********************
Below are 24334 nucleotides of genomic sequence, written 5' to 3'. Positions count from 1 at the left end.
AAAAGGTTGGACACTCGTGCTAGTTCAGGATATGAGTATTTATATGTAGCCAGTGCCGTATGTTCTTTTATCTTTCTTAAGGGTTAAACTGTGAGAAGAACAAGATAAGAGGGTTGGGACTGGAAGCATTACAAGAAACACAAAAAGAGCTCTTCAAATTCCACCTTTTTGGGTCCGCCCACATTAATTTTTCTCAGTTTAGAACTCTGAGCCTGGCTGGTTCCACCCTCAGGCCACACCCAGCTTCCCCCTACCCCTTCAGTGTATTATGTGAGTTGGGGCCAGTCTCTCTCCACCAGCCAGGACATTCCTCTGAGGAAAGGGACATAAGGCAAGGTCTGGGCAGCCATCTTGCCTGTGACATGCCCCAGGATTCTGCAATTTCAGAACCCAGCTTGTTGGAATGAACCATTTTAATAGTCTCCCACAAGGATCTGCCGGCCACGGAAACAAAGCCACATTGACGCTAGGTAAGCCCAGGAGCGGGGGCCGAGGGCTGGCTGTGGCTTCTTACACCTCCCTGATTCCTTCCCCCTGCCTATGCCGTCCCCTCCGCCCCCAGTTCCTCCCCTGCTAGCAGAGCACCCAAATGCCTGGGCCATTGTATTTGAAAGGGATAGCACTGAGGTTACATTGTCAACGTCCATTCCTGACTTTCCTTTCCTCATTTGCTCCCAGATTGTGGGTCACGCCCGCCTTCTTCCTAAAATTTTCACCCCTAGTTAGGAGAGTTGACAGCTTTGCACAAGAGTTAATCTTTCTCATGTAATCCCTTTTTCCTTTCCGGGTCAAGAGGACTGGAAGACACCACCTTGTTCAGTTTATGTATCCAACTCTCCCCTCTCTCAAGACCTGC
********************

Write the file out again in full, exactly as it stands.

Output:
Below are 24334 nucleotides of genomic sequence, written 5' to 3'. Positions count from 1 at the left end.
AAAAGGTTGGACACTCGTGCTAGTTCAGGATATGAGTATTTATATGTAGCCAGTGCCGTATGTTCTTTTATCTTTCTTAAGGGTTAAACTGTGAGAAGAACAAGATAAGAGGGTTGGGACTGGAAGCATTACAAGAAACACAAAAAGAGCTCTTCAAATTCCACCTTTTTGGGTCCGCCCACATTAATTTTTCTCAGTTTAGAACTCTGAGCCTGGCTGGTTCCACCCTCAGGCCACACCCAGCTTCCCCCTACCCCTTCAGTGTATTATGTGAGTTGGGGCCAGTCTCTCTCCACCAGCCAGGACATTCCTCTGAGGAAAGGGACATAAGGCAAGGTCTGGGCAGCCATCTTGCCTGTGACATGCCCCAGGATTCTGCAATTTCAGAACCCAGCTTGTTGGAATGAACCATTTTAATAGTCTCCCACAAGGATCTGCCGGCCACGGAAACAAAGCCACATTGACGCTAGGTAAGCCCAGGAGCGGGGGCCGAGGGCTGGCTGTGGCTTCTTACACCTCCCTGATTCCTTCCCCCTGCCTATGCCGTCCCCTCCGCCCCCAGTTCCTCCCCTGCTAGCAGAGCACCCAAATGCCTGGGCCATTGTATTTGAAAGGGATAGCACTGAGGTTACATTGTCAACGTCCATTCCTGACTTTCCTTTCCTCATTTGCTCCCAGATTGTGGGTCACGCCCGCCTTCTTCCTAAAATTTTCACCCCTAGTTAGGAGAGTTGACAGCTTTGCACAAGAGTTAATCTTTCTCATGTAATCCCTTTTTCCTTTCCGGGTCAAGAGGACTGGAAGACACCACCTTGTTCAGTTTATGTATCCAACTCTCCCCTCTCTCAAGACCTGC